Analysis

Fight for the House: Democrats smell victory

The House membership in the 114th Congress. (Photo: Wikipedia)

Nine races in November could determine which party controls the House for the next decade—and the map looks good for Democrats.

This fall, Democrats face a bad map in the Senate and are in a tough battle to take back the House. But the party is on offense in nine crucial contests around the country that could determine control of Congress for the next decade.

There are 36 gubernatorial races this fall in states that contain a combined 344 congressional districts. Democrats hold governorships in nine of those states with 127 combined congressional districts.

The governors who are elected in 2018 will preside over their state’s redistricting after the 2020 census, and Democrats seem poised to pick up a number of statehouses this fall.

Having a Democrat in office could help ensure a more beneficial set of congressional districts and prevent a distorted Republican gerrymander.

There are 36 gubernatorial races this fall in states that contain a combined 344 congressional districts. Democrats hold governorships in nine of those states with 127 combined congressional districts.

Republicans control statehouses in 26 of those states, which have a combined 216 congressional seats. One state, Alaska with its one congressional district, currently has an independent governor.

But looking at the map, Democrats are likely to make gains. After November, Dems will hold governorships in at least 12 states considered safe Democratic races by the Cook Political Report. 

They include all nine states that currently have Democratic governors, with pickups in Illinois and New Mexico—states with a combined 21 congressional districts.

Here are those states:

(Ed’s Note: An asterisk below means a state currently has a Republican governor.)

Safe or likely Democratic seats (12 states, 149 congressional districts)

(Democrats are expected to pick up 18 seats.)

California: 53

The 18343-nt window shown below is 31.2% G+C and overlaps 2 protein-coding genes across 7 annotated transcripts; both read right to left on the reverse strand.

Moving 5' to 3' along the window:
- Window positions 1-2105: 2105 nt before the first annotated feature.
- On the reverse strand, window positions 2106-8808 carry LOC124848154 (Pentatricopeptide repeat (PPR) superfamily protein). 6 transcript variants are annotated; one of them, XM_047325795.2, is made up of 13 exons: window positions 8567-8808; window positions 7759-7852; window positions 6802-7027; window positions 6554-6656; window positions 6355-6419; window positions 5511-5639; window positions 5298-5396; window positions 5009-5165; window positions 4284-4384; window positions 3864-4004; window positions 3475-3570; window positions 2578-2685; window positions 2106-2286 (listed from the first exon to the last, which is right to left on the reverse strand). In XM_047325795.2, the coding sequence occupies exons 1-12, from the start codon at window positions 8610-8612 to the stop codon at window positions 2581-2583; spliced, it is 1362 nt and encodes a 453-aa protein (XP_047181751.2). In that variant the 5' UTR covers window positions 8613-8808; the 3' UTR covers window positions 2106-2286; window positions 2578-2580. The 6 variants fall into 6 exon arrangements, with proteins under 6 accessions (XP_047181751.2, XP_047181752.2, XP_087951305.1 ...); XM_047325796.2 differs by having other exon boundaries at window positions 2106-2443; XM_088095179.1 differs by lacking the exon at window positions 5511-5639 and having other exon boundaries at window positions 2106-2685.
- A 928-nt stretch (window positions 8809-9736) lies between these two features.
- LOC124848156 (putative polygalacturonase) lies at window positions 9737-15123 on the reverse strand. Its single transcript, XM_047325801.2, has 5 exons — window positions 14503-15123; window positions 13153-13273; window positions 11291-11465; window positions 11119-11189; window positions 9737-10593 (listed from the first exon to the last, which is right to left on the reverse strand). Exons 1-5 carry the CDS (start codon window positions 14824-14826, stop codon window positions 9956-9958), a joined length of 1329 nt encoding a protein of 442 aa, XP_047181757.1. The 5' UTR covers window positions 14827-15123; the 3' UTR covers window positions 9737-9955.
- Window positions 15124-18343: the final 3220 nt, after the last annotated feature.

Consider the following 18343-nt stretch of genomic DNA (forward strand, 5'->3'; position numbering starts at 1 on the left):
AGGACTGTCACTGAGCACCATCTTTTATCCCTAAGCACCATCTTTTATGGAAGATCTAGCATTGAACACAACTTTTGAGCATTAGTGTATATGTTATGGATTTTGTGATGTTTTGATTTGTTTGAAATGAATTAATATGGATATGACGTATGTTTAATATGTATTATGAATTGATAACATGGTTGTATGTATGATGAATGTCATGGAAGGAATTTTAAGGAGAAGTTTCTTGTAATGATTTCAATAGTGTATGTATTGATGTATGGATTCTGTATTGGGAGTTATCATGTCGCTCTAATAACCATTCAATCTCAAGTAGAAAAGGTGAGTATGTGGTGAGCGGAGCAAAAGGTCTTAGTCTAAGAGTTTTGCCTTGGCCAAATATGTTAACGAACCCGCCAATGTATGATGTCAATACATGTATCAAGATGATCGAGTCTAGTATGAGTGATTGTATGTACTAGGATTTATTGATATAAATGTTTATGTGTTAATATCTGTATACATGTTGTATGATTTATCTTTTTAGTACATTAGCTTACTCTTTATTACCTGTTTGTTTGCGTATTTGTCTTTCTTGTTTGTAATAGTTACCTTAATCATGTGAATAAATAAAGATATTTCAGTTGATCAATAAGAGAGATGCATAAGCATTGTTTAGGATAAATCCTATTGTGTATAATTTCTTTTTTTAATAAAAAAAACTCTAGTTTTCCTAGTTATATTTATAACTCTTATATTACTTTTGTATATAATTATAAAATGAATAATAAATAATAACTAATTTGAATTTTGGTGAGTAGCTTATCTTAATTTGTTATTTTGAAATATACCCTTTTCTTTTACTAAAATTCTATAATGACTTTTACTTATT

New York: 27

Hawaii: 2

Pennsylvania: 18

Rhode Island: 2

Colorado: 7

Minnesota: 8

Oregon: 5

Connecticut: 5

Alaska: 1

*Illinois: 18

New Mexico: 3

The seven battleground states are all states with Republican governors. Between the seven there are 71 congressional districts. And while Donald Trump carried six of these seven states in the 2016 election, Democrats are either favored or within striking distance in these races.

These toss-up races include electoral-rich swing states such as Florida, Michigan and Ohio, which all went for Trump in 2016:

Toss-ups (seven states, 71 congressional districts)

*Florida: 27

*Florida: 4

*Kansas: 4

*Maine: 2

*Michigan: 14

*Nevada: 4

*Ohio: 16

The next tier are two states that lean Republican, but where Democrats could be competitive. Georgia and Wisconsin have a combined 22 congressional seats between them.

Finally, there are the remaining 13 gubernatorial seats that are deemed safe to remain in Republican hands. Together, these states account for 95 Congressional districts.

Likely Republican (13 states, 95 congressional districts)

Arizona: 9

Alabama: 7

Arkansas: 4

Idaho: 2

Massachusetts: 9

Maryland: 8

Nebraska: 3

Oklahoma: 5

South Dakota: 1

Tennessee: 9

Texas: 36

Vermont: 1

Wyoming: 1

The map at RealClearPolitics shows an even more favorable landscape for Democrats, counting races in Arizona, Georgia and Wisconsin as true toss-ups.

If Democrats sweep and pick up all nine competitive gubernatorial races, it would mean a Democrat presiding over the redrawing of about 93 additional congressional districts (that number could change slightly with population shifts marked in the 2020 census.)

While it is impossible to quantify exactly how many congressional districts that may be worth to Democrats, it is safe to say that being able to avoid a gerrymander for the next decade would ease the party’s path to power in future House elections.

 


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